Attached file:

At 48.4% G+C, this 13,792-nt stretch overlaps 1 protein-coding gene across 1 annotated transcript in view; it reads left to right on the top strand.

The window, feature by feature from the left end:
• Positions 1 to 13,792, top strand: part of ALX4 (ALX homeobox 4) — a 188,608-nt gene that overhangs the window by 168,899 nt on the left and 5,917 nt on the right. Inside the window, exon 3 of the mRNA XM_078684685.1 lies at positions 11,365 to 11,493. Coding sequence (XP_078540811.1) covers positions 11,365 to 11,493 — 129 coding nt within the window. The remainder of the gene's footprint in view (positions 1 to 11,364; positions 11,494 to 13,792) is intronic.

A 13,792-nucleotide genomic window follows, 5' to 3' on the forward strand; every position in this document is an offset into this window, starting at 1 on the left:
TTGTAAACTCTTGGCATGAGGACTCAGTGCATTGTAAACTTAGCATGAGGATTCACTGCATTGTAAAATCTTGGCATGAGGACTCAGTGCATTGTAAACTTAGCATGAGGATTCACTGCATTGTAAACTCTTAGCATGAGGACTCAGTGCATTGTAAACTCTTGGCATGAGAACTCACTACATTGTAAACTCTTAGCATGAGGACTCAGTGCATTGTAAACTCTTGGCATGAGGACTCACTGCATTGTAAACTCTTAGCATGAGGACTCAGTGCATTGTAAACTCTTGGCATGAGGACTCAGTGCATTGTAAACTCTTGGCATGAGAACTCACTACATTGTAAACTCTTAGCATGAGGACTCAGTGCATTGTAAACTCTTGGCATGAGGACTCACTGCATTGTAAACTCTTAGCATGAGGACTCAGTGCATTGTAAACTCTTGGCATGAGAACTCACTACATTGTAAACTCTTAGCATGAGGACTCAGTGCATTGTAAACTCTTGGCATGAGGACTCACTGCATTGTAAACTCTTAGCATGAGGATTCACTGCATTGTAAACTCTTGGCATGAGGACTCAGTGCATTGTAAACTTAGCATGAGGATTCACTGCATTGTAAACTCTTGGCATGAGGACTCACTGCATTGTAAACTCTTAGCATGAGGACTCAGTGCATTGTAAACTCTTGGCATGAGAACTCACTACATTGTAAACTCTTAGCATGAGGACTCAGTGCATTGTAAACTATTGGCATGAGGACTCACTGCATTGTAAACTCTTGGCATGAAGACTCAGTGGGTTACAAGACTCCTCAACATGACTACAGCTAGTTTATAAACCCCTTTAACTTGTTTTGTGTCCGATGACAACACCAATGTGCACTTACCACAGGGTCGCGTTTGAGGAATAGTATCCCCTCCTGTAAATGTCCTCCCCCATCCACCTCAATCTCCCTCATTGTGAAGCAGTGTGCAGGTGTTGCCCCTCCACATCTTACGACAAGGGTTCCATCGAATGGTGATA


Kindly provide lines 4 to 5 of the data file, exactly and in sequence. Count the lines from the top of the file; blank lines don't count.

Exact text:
A 13,792-nucleotide genomic window follows, 5' to 3' on the forward strand; every position in this document is an offset into this window, starting at 1 on the left:
TTGTAAACTCTTGGCATGAGGACTCAGTGCATTGTAAACTTAGCATGAGGATTCACTGCATTGTAAAATCTTGGCATGAGGACTCAGTGCATTGTAAACTTAGCATGAGGATTCACTGCATTGTAAACTCTTAGCATGAGGACTCAGTGCATTGTAAACTCTTGGCATGAGAACTCACTACATTGTAAACTCTTAGCATGAGGACTCAGTGCATTGTAAACTCTTGGCATGAGGACTCACTGCATTGTAAACTCTTAGCATGAGGACTCAGTGCATTGTAAACTCTTGGCATGAGGACTCAGTGCATTGTAAACTCTTGGCATGAGAACTCACTACATTGTAAACTCTTAGCATGAGGACTCAGTGCATTGTAAACTCTTGGCATGAGGACTCACTGCATTGTAAACTCTTAGCATGAGGACTCAGTGCATTGTAAACTCTTGGCATGAGAACTCACTACATTGTAAACTCTTAGCATGAGGACTCAGTGCATTGTAAACTCTTGGCATGAGGACTCACTGCATTGTAAACTCTTAGCATGAGGATTCACTGCATTGTAAACTCTTGGCATGAGGACTCAGTGCATTGTAAACTTAGCATGAGGATTCACTGCATTGTAAACTCTTGGCATGAGGACTCACTGCATTGTAAACTCTTAGCATGAGGACTCAGTGCATTGTAAACTCTTGGCATGAGAACTCACTACATTGTAAACTCTTAGCATGAGGACTCAGTGCATTGTAAACTATTGGCATGAGGACTCACTGCATTGTAAACTCTTGGCATGAAGACTCAGTGGGTTACAAGACTCCTCAACATGACTACAGCTAGTTTATAAACCCCTTTAACTTGTTTTGTGTCCGATGACAACACCAATGTGCACTTACCACAGGGTCGCGTTTGAGGAATAGTATCCCCTCCTGTAAATGTCCTCCCCCATCCACCTCAATCTCCCTCATTGTGAAGCAGTGTGCAGGTGTTGCCCCTCCACATCTTACGACAAGGGTTCCATCGAATGGTGATA